Thursday, April 14, 2011
S.C. Denies Review of Ruling on Orange County Pensions
By KENNETH OFGANG, Staff Writer
A Court of Appeal ruling upholding an agreement increasing pension benefits for Orange County sheriff’s deputies was left standing yesterday by the state Supreme Court.
The justices, at their weekly conference in San Francisco, unanimously denied review in County of Orange v. Association of Orange County Deputy Sheriffs (2011) 192 Cal.App.4th 21
Orange County claimed its 2002 agreement with the union—which applied a benefits increase for deputy sheriffs, sergeants, and district attorney investigators to all such employees who were in service on June 28 of that year, from the beginning of their service—was unconstitutional.
But Justice Jeffrey W. Johnson, of this district’s Div. One, acknowledged that the county had been placed in a difficult financial position by what it called the “ruinous fiscal irresponsibility” of its prior supervisors. “Imprudence, however, is not unconstitutional,” the jurist wrote.
The increase, which the county granted under the County Employees Retirement Law, raised the maximum benefit to “3% at 50,” meaning employees retiring at age 50 would receive an annual pension of three percent of salary times years of service. The county previously gave safety employees a maximum benefit of “2% at 50.”
Facing an estimated $187 million liability based on the retroactivity of the increase, supervisors adopted a unanimous resolution three years ago, declaring that the application of the increase to pre-2002 service was unconstitutional, and instructing the county’s lawyers to seek an injunction prohibiting the pension system from continuing to pay the additional benefits.
The board voted not to seek recovery of any amounts already paid out under the enhanced benefit formula.
Los Angeles Superior Court Judge Helen Bendix denied the injunction, saying the earlier action did not violate Art. VI, Sec. 18(a) of the state Constitution, which prohibits a county from incurring any debt that it cannot pay within the same year, absent two-thirds voter approval. Nor, the judge ruled, was there a violation of Art. VI, Sec. 10 prohibiting an award of “extra compensation” to a public employee “after service has been rendered.”
The Court of Appeal agreed, saying the “unfunded actuarial accrued liability” incurred by the county does not, under precedent or existing accounting standards, constitute a debt within the meaning of Sec. 18(a). Nor does an increase in benefits to be paid to current employees as they retire in the future constitute the payment of additional compensation within the meaning of Sec. 10, Johnson wrote.
In other conference action, the justices:
•Left standing a ruling by this district’s Court of Appeal that may enable a trust established by downtown developer Andrew Meieran to collect more than $9 million in damages and interest from former partner Barry Shy.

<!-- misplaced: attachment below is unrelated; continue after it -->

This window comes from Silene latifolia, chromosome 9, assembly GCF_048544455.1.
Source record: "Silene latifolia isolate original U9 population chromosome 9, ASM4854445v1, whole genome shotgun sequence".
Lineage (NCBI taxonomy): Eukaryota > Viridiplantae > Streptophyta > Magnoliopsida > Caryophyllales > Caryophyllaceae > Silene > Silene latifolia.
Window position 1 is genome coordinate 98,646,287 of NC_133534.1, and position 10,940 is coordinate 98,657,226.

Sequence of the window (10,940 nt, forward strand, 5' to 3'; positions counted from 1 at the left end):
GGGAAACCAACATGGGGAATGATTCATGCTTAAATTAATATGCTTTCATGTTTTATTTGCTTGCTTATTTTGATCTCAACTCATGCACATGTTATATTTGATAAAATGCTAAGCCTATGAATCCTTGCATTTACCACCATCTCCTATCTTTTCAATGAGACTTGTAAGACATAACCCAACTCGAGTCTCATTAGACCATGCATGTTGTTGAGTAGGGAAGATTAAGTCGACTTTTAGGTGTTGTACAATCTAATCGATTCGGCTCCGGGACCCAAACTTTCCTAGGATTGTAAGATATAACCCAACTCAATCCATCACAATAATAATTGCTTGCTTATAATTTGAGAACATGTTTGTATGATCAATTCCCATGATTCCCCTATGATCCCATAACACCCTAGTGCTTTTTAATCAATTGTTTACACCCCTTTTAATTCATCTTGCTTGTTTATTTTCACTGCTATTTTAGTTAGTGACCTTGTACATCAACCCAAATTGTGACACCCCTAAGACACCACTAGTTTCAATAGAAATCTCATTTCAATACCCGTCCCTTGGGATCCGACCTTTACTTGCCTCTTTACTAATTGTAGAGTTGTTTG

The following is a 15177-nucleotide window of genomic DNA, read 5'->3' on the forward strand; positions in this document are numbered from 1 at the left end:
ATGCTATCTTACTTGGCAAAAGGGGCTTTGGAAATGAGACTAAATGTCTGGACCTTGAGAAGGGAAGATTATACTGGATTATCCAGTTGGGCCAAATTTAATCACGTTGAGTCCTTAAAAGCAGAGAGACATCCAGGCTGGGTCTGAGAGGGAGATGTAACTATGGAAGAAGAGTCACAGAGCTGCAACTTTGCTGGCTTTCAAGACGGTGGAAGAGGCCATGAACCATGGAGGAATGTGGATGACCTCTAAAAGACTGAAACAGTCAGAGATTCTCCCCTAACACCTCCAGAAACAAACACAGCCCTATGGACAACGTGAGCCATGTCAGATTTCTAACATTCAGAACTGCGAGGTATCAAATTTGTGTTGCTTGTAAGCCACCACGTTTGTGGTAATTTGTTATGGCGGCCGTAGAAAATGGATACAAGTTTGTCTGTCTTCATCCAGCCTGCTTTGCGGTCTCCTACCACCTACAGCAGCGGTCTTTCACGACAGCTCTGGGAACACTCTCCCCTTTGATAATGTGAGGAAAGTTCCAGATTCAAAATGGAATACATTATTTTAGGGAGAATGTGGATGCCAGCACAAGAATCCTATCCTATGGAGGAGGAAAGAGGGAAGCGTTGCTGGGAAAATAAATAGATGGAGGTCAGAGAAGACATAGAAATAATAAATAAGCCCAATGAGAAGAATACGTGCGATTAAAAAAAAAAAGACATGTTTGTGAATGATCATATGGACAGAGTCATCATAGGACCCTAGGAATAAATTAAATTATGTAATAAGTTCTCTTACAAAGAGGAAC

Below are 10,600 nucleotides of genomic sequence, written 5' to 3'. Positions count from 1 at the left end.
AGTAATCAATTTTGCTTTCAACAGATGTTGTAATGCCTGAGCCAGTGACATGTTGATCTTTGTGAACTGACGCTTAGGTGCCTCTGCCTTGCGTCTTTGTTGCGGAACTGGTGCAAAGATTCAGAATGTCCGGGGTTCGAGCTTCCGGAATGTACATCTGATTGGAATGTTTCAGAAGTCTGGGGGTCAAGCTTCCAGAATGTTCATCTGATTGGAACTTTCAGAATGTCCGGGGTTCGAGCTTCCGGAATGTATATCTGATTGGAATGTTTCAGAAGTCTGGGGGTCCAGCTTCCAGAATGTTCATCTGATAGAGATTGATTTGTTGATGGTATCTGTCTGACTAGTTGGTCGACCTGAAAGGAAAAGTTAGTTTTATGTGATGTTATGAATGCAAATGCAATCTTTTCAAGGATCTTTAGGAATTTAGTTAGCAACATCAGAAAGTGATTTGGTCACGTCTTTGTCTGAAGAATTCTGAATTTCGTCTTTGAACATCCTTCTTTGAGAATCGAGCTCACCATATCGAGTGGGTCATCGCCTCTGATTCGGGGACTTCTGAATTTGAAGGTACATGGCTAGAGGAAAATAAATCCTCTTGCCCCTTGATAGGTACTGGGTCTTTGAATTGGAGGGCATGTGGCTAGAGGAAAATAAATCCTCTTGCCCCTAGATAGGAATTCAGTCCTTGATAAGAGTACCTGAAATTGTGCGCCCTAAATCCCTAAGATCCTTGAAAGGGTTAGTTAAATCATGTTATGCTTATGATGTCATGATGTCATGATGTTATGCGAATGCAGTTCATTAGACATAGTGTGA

The two developers acquired the 1910 Higgins Building in 1998, but subsequent disagreements between them have led to years of litigation.
Div. One of the Court of Appeal ruled last Dec. 31 that Los Angeles Superior Court Judge Joanne O’Donnell erred in denying a motion to add Shy’s brother, both as an individual and as a trustee, and two Shy-run companies, to the judgment obtained by the Meieran trustee.
The panel held, among other things, that a trustee may be added to a judgment as an alter ego under Code of Civil Procedure Sec. 187.
“[W]e determine that although a trust is not subject to the alter ego doctrine because it is not a legal entity, a trustee may be added as a judgment debtor,” Mallano explained.
The case is Greenspan v. LADT, LLC (2010) 191 Cal.App.4th 486.
•Unanimously denied requests by the defendant in a Bay area libel suit and the ACLU of San Diego and Imperial Counties to depublish the opinion accompanying a First District Court of Appeal ruling that allows a founder of a Sikh temple to sue over allegations that took money from the temple and committed other misconduct.
Div. Two ruled in Grewal v. Jammu (2011) 191 Cal.App.4th 977 that the defendants’ anti-SLAPP motion was properly denied because the plaintiff met his burden of showing that he was likely to prevail on the merits.
Justice James Richman’s opinion in the case has been criticized because of his suggestion that the defendants had abused the anti-SLAPP statute and that the Legislature should consider amending the law to eliminate a defendant’s right to appeal the denial of a special motion to strike.
Since defendants rarely prevail in such appeals, the jurist argued, the availability of writ review would be a sufficient remedy for the wrongful denial of the motion and would cut down on lengthy delays in resolving cases.
•Denied an attempt by septuagenarian inmate Richard Shaputis to expedite his potential release from prison, where he has served 24 years on a 17-year-to-life sentence for killing his wife.
The Fourth District’s Div. One ruled last November in In re Shaputis, D056825, that Shaputis—whose bid for parole has now spawned four separate appeals court rulings—was entitled to reconsideration by the board.
Justice Alex McDonald, in an unpublished opinion, said evidence presented at a 2009 hearing failed to establish that Shaputis, who physically abused his wife throughout their 23-year marriage, is a current danger to society. But the Supreme Court granted review in February, and yesterday it denied the inmate’s requests to expedite review, permit the parole board to comply with the Court of Appeal’s order, and allow him to be released on bail.
The court indicated, however, that it did not contemplate granting further extensions of time for the filing of briefs.
Copyright 2011, Metropolitan News Company